But don't expect that building to be part of any renewed thaw as old hatchets are buried. That's because the old Cuban consulate — a lovely building known as Villa Paula — is perhaps the most haunted building in Miami, all thanks to the ghost of a one-legged Cuban woman.
Amidst all the news today about the U.S. and Cuba officially reopening
diplomatic ties, it's easy to forget how close the nations once were. In
fact, Miami itself was once a hotbed of diplomacy with Havana, thanks
to a Cuban consulate located right in town on North Miami Avenue.
is said that her ghost permeates the house: shelves shake, sometime in
the evenings a woman is seen in the hallway," Dr. Paul George of
HistoryMiami tells New Times.
The story of Villa Paula goes
back to the 1920s, when the Cuban government opened a consulate in
modern-day Little Haiti. It was built entirely from materials imported
from Cuba. The high ceilings, hand-painted tiles and columns designed by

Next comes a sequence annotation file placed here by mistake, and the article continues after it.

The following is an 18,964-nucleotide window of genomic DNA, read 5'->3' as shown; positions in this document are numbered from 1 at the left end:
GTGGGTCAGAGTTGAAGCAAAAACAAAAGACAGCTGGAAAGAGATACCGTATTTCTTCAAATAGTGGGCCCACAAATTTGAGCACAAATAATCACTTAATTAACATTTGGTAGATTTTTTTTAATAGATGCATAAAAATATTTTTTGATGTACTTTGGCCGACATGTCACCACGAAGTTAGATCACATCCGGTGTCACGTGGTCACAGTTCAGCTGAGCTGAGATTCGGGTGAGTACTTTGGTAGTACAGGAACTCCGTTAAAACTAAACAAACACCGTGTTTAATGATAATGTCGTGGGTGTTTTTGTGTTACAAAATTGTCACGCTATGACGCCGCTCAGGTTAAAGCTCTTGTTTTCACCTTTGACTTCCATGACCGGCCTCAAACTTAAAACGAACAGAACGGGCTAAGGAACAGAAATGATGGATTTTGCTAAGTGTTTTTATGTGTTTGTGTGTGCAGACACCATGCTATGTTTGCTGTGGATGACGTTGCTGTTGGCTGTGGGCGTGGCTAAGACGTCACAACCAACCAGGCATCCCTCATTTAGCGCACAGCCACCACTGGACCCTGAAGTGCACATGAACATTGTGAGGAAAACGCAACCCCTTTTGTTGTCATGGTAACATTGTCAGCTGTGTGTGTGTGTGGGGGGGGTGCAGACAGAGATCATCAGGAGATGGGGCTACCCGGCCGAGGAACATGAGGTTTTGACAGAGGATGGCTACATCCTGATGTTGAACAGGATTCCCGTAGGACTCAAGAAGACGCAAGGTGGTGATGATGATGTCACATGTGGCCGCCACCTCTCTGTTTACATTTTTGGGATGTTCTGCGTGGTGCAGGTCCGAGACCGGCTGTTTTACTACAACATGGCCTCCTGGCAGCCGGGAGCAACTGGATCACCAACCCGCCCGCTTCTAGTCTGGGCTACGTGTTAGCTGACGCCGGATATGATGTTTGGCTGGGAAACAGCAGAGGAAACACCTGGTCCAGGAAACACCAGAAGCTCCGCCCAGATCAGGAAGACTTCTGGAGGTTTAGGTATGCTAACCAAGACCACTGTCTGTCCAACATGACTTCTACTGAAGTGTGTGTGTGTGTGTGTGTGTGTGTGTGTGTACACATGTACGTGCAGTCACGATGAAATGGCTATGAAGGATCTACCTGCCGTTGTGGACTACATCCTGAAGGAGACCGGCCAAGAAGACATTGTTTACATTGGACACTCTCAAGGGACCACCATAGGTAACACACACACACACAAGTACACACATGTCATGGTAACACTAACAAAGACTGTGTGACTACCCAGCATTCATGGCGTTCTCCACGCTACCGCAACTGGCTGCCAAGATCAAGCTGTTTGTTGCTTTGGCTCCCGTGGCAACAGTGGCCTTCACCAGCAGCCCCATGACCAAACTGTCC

Cuban architect C. Freira echo other contemporary structures in Havana.
1926, Cuban Consul Domingo Millord moved in with his wife, Paula, a
beautiful, young woman from Havana. The cause of her death is still
unknown, but it might be linked to complications from a leg amputation.
It was long rumored that she was buried in the backyard — though those
most of those rumors have been debunked, according to an excellent piece
on the residence in Biscayne Times from a few years back.
way, shortly after her death, the consulate closed. The building has
been bought and sold a number of times over the decades since, falling into disrepair amidst numerous restorations.
Ensor, who bought the house in 1974, was said to have invited psychics
to the home, one of whom supposedly pointed to five different ghosts in
the building (one belonging to a maid searching for her baby). A
Satanist was allegedly even brought into the house and started choking
in one of the rooms.